New “prehabilitation” study could lead to better surgery recovery

Older patients having hip and knee replacements at Hamilton Health Sciences (HHS) are being recruited for a national study to help determine if regular exercise, improved nutrition and better medication management in the weeks and months leading up to their surgery will help them recover faster, and get back sooner to the activities they love.

We’re assessing how quickly they recovered from surgery, and whether their pre-operative efforts help protect against the loss of muscle mass and strength during recovery.”  — Dr. George Ioannidis.
Participants are frail adults with osteoarthritis, with the majority in their 70s. They are being recruited to take part by their orthopedic surgeons.

“It can take months, or even more than a year, for some older adults to recover from surgery if there’s a complication,” says Dr. George Ioannidis, co-investigator of the FitJoints randomized controlled trial and deputy director of the Geras Centre for Aging Research, a research centre at HHS that’s affiliated with McMaster University.

Long, slow recoveries and setbacks can significantly impact people’s quality of life and ability to bounce back to normal, says Ioannidis. “This study looks at taking a proactive approach to help patients recover faster.”

The Geras-led trial will run from March 2021 to March 2025 and is made possible by $700,000 in funding from Canadian Institutes of Health Research. The study’s orthopedic partners at HHS Juravinski Hospital and Cancer Centre, St. Joseph’s Healthcare Hamilton, London Health Sciences Centre and Foothills Medical Centre in Calgary will recruit 48 patients each, for a total of 192 patients.

“This is our large definitive study to see if our program can improve physical outcomes,” says Ioannidis, adding that it builds on two smaller, earlier pilot studies at HHS and St. Joe’s.

Building strength before surgery

Patients waiting three to nine months for their surgery are potentially eligible to take part, and are randomized into either the usual care pathway or a prehabilitation program through the study to help people prepare for surgery. Usual care, which is the current standard of care, includes patient education and possibly also a recommendation to discuss the benefits of fitness and nutrition leading up to surgery with their family doctor.

The prehabilitation group spends the time leading up to their surgery preparing through regular exercise, improved nutrition and better medication management.

  • Exercise: Physiotherapists with the study prescribe an exercise program tailored to the patient’s individual abilities and preferences with a focus on improving strength, balance, cardiovascular fitness and flexibility. Patients are given an exercise program to follow at home, and visit their physiotherapist once a month for monitoring of any improvements.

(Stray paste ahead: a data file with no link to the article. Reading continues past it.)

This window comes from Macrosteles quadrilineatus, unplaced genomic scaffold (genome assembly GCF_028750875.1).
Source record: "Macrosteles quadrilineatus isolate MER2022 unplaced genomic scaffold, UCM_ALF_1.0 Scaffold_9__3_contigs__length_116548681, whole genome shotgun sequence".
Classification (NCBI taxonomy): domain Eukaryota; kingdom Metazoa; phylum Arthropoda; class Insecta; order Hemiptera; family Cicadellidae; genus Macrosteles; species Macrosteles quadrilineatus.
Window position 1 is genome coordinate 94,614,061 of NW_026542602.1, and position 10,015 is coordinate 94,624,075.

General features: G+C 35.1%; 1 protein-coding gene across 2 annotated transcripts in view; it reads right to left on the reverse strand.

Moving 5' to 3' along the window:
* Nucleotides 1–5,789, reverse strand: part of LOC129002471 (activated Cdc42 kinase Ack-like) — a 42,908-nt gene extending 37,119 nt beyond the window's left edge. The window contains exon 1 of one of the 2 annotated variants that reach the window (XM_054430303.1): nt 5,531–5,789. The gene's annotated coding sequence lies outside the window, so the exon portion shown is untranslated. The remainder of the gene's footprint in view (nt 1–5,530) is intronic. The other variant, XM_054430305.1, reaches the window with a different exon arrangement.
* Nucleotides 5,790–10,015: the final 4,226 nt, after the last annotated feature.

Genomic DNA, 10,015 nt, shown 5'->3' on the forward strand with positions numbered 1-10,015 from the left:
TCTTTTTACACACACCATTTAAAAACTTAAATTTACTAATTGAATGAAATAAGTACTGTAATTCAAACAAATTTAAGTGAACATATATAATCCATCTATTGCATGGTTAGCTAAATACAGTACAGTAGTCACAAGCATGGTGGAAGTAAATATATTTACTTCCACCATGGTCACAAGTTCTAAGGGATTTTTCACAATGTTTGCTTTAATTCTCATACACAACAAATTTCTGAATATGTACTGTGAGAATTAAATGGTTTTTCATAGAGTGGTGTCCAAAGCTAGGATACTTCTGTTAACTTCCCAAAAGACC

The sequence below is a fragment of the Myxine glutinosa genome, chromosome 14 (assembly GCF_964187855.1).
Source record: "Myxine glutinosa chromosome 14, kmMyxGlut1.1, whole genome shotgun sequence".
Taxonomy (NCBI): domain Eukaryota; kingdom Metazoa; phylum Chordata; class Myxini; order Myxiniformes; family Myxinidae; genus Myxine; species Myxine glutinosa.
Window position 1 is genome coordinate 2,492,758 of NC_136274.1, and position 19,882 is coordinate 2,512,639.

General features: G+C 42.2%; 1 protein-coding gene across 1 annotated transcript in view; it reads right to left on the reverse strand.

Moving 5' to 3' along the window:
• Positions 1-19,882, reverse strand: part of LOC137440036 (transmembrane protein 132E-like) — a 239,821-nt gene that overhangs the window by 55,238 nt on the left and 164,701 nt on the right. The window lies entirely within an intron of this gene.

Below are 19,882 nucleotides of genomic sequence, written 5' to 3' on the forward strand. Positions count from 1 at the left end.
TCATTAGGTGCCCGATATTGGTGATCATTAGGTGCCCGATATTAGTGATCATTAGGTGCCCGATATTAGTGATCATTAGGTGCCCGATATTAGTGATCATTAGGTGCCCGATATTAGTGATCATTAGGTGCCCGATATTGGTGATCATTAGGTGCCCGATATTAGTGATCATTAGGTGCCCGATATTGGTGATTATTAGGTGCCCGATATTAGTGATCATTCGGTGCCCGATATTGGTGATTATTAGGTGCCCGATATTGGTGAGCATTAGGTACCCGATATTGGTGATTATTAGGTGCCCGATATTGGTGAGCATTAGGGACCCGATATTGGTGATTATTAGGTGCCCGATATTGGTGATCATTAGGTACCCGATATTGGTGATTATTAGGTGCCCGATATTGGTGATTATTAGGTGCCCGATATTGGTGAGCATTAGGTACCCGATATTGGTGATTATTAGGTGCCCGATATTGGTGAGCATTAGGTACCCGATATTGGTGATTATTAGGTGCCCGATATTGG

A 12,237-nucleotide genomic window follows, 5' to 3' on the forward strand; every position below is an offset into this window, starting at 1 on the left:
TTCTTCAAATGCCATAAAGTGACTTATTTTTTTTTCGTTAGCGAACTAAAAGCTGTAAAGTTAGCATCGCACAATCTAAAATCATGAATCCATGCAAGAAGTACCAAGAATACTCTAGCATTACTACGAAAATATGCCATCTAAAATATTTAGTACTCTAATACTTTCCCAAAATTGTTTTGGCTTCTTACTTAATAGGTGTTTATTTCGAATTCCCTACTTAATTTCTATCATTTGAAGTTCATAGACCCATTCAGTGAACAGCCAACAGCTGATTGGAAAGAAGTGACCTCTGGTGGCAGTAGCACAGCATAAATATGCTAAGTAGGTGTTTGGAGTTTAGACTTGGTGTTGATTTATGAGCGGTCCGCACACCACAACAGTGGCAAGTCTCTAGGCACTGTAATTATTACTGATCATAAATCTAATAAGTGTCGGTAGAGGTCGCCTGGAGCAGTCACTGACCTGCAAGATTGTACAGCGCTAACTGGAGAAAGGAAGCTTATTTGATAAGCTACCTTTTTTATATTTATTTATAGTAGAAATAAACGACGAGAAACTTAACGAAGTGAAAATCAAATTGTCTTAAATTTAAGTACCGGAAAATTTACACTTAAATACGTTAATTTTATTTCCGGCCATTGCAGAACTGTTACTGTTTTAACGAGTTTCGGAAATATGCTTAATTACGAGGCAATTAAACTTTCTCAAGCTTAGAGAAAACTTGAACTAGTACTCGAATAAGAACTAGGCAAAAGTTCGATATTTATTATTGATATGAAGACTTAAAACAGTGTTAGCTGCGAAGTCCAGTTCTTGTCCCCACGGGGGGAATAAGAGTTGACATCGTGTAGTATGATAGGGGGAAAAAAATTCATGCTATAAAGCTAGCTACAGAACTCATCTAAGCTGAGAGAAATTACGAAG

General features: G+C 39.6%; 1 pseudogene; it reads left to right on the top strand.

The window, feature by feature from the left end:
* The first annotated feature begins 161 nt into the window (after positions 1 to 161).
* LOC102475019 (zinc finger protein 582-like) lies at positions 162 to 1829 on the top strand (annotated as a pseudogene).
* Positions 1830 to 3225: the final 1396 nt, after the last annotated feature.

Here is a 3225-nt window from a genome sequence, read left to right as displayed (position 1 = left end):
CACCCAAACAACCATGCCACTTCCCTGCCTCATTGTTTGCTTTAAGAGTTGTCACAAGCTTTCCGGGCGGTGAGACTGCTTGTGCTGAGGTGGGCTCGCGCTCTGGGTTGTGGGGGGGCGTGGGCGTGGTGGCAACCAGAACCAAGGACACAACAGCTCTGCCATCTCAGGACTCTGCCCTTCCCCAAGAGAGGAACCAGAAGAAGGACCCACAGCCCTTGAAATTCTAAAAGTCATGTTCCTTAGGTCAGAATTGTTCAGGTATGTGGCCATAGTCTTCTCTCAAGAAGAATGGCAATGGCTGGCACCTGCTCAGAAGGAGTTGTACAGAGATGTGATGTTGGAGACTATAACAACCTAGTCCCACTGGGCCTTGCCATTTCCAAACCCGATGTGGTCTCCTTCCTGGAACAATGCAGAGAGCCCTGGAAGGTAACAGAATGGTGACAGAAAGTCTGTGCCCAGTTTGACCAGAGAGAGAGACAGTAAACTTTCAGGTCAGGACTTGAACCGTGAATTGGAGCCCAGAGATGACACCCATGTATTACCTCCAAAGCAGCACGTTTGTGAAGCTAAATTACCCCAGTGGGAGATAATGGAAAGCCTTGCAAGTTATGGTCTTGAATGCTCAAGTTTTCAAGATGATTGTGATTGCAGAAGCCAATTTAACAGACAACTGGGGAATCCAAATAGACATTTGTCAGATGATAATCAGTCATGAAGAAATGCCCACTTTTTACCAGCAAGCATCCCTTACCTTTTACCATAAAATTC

• Nutrition: Site research assistants coach patients to improve their nutrition, determine their daily protein target and provide educational tools on how to achieve their targets. Patients receive protein supplements and vitamin D3 tablets to reduce the risk of falls and to preserve muscle strength and functional ability.
  • Medication optimization:Pharmacists with the study conduct medication reviews and provide recommendations for improvements to patients’ medications if needed.
Monitoring improvements

Patients are assessed at the beginning of the trial, and again one week before, and again three months after their surgery. The assessment includes tests for any changes in walking speed, their ability to rise from a chair and a balance test.

“We’re assessing how quickly they recovered from surgery, and whether their pre-operative efforts help protect against the loss of muscle mass and strength during recovery,” says Ioannidis.

“We’re also looking at whether patients report less pain and fewer complications after their surgery. We believe that the combination of exercise, nutrition and managing medications will improve physical performance, reduce frailty, and improve post-operative outcomes, giving older adults an opportunity to more quickly enjoy the benefits of their hip and knee replacements, including pain relief and improved independence.”

Empowering patients to take an active role in their care and recovery journey could lead to reduced wait times for surgery as patients are better prepared to undergo the procedure sooner. This could also lead to patients doing better with their rehabilitation after surgery, and improved long-term outcomes and quality of life, he adds.

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